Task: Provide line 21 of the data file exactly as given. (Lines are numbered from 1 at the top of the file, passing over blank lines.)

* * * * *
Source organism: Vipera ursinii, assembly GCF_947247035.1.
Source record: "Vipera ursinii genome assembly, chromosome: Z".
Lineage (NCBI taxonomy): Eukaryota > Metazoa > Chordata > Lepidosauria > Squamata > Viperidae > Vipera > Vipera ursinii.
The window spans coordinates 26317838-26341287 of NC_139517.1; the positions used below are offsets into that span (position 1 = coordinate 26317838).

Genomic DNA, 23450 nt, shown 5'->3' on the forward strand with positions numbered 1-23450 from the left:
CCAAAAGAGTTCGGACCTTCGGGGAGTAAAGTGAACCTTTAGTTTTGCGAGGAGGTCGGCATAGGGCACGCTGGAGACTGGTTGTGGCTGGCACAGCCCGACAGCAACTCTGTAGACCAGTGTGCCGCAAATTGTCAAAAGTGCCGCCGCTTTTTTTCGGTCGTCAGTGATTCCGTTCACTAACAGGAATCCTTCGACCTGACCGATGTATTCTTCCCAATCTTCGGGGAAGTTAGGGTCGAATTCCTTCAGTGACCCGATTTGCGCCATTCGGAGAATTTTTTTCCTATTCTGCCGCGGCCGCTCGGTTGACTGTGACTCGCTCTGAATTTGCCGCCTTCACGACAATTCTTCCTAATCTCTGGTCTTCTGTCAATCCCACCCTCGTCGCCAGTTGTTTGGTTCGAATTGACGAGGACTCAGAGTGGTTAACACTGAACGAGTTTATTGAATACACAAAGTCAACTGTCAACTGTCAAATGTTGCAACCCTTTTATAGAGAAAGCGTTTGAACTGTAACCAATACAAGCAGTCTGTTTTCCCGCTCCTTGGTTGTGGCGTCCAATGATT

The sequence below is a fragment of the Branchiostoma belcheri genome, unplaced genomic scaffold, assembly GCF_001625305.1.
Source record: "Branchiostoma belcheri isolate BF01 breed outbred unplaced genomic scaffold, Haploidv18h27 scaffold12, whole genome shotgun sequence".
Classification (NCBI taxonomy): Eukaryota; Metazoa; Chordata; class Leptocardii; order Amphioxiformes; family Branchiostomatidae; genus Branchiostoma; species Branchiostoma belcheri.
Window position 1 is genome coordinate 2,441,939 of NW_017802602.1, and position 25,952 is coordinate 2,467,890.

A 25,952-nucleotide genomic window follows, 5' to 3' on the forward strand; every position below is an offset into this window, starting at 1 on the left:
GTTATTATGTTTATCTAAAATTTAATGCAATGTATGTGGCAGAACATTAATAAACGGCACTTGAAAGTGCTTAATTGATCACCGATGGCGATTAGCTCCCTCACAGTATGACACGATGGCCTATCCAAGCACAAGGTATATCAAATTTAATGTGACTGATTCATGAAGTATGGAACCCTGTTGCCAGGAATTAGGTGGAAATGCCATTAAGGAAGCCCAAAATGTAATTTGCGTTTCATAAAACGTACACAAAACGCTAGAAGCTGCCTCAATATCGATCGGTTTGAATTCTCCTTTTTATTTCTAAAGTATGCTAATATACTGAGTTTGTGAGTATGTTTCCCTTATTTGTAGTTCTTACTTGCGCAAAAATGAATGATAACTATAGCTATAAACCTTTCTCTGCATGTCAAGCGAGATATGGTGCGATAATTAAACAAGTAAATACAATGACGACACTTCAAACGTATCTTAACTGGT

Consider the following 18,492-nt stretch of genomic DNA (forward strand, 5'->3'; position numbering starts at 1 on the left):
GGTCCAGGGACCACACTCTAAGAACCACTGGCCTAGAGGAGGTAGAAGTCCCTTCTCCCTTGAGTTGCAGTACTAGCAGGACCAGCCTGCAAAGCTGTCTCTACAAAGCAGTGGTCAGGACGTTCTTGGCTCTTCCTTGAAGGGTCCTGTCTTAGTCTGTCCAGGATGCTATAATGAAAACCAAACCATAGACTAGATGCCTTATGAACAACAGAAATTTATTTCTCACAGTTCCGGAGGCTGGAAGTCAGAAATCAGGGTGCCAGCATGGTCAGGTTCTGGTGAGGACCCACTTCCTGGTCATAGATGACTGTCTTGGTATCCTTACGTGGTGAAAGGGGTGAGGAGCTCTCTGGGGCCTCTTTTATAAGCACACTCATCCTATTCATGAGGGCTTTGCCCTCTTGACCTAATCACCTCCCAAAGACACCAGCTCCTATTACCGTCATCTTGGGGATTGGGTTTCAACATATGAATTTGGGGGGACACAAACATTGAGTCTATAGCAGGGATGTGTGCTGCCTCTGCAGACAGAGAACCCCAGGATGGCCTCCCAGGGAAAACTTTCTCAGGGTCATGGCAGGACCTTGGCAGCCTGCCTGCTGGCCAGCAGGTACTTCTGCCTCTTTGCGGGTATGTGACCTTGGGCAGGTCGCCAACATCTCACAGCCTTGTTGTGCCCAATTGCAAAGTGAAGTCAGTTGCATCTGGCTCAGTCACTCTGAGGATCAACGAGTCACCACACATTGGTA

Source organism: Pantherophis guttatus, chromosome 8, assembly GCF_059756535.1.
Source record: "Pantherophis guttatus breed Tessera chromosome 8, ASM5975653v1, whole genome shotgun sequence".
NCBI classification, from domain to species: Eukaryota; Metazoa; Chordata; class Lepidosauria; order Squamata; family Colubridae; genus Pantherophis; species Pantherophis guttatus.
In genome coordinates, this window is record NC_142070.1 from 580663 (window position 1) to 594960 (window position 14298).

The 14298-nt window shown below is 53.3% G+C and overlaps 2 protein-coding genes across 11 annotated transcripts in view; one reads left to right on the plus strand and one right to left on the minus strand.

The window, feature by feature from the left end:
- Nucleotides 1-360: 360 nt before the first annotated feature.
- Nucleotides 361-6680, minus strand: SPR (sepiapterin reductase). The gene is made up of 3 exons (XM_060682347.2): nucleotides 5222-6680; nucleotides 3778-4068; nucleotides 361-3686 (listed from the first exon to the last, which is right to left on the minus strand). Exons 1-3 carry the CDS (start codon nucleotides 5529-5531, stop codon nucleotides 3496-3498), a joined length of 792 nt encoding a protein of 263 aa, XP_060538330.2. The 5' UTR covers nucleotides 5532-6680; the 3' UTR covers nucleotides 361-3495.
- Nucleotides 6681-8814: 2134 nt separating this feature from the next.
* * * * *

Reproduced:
- Nucleotides 1-360: 360 nt before the first annotated feature.